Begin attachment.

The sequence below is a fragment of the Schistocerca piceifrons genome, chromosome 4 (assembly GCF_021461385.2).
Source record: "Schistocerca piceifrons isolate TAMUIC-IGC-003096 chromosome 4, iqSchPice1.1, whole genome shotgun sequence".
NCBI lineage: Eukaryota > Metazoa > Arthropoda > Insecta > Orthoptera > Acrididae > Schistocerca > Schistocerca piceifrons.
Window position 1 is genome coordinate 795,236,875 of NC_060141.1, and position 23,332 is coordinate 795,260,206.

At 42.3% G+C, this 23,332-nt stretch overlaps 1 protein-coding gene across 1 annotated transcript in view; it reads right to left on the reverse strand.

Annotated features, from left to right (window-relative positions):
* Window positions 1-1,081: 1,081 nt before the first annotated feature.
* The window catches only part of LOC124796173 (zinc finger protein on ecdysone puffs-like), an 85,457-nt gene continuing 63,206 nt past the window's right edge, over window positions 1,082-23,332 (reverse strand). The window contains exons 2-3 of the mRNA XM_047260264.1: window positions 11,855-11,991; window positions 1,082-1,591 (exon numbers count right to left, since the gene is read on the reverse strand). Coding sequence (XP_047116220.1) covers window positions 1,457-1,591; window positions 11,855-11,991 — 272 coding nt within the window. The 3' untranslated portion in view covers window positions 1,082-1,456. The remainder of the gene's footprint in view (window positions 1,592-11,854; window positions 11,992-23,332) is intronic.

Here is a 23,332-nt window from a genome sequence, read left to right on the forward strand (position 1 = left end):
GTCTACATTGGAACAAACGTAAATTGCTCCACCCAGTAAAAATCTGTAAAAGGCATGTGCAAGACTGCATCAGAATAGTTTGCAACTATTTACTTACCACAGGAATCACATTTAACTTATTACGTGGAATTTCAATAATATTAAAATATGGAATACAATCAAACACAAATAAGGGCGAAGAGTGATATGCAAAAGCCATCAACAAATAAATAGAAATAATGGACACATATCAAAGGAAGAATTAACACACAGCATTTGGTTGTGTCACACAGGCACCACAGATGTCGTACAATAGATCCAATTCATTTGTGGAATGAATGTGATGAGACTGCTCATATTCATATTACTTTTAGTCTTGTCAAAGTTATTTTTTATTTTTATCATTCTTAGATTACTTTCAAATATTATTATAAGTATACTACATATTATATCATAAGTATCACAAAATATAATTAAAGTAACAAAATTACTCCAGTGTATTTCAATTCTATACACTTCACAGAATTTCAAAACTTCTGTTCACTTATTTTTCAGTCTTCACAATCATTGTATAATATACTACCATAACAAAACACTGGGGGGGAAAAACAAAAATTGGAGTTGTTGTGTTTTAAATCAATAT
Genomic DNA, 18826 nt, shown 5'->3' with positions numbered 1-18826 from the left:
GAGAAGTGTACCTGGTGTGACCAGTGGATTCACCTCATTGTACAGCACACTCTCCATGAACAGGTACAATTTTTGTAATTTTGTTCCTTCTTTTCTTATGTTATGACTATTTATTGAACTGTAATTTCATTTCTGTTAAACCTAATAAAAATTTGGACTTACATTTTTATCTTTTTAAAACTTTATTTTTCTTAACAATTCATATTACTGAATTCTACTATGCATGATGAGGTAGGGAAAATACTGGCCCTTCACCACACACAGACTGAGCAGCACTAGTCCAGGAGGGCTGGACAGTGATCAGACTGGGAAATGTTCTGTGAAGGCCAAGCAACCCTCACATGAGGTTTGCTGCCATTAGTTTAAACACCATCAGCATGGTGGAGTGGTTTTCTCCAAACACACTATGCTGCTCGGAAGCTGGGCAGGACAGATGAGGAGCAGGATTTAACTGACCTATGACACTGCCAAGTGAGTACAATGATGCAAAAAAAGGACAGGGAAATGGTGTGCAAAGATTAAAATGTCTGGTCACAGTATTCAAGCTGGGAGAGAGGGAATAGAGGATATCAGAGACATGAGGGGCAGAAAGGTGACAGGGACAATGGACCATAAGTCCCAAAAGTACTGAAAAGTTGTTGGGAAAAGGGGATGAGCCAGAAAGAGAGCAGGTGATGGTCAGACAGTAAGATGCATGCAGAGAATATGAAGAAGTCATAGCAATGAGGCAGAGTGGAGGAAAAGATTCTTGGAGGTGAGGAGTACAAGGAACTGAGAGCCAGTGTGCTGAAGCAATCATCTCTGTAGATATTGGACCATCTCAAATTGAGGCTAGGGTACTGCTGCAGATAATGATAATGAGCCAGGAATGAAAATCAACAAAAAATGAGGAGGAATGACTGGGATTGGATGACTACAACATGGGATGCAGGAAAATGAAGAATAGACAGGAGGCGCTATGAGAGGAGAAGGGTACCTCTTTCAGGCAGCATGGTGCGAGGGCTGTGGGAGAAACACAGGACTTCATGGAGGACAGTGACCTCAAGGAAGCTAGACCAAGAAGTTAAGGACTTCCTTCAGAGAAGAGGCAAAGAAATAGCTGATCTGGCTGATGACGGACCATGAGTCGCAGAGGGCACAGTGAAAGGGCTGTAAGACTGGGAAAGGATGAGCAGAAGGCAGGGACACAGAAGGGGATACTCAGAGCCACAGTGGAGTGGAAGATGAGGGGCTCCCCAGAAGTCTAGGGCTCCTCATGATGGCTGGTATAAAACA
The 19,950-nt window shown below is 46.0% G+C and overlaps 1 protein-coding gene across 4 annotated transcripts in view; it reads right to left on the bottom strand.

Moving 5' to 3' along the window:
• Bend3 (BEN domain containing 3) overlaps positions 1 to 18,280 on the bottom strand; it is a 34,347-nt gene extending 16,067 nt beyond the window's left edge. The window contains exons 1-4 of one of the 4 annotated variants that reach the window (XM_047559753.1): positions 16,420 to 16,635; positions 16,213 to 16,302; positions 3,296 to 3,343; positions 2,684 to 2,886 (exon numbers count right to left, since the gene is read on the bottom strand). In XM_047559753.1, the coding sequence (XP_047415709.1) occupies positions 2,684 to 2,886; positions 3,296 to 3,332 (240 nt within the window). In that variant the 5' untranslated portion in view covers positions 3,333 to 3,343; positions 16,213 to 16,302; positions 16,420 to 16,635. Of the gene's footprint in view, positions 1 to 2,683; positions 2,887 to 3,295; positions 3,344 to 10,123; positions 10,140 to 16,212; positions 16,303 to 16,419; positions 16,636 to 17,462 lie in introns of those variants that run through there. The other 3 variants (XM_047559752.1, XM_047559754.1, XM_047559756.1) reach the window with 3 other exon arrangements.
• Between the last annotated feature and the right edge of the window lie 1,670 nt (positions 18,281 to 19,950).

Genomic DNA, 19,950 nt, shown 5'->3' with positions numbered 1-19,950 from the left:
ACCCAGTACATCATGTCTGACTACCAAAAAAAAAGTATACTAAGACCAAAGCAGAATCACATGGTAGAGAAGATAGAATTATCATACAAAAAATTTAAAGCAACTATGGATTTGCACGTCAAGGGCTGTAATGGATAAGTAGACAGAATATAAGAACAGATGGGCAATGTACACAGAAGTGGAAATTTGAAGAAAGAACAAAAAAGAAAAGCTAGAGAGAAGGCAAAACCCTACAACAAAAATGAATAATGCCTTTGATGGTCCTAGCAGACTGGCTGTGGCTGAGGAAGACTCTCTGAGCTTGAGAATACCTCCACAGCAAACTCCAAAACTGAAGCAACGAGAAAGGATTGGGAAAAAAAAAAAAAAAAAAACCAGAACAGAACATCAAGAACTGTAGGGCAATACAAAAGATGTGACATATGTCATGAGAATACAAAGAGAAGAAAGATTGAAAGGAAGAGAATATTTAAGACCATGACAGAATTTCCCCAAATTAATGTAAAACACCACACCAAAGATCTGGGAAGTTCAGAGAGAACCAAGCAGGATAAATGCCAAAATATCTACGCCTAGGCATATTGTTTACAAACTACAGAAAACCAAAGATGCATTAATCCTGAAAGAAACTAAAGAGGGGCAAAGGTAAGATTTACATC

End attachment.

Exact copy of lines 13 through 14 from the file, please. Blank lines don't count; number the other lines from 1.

The 19,950-nt window shown below is 46.0% G+C and overlaps 1 protein-coding gene across 4 annotated transcripts in view; it reads right to left on the bottom strand.

Moving 5' to 3' along the window: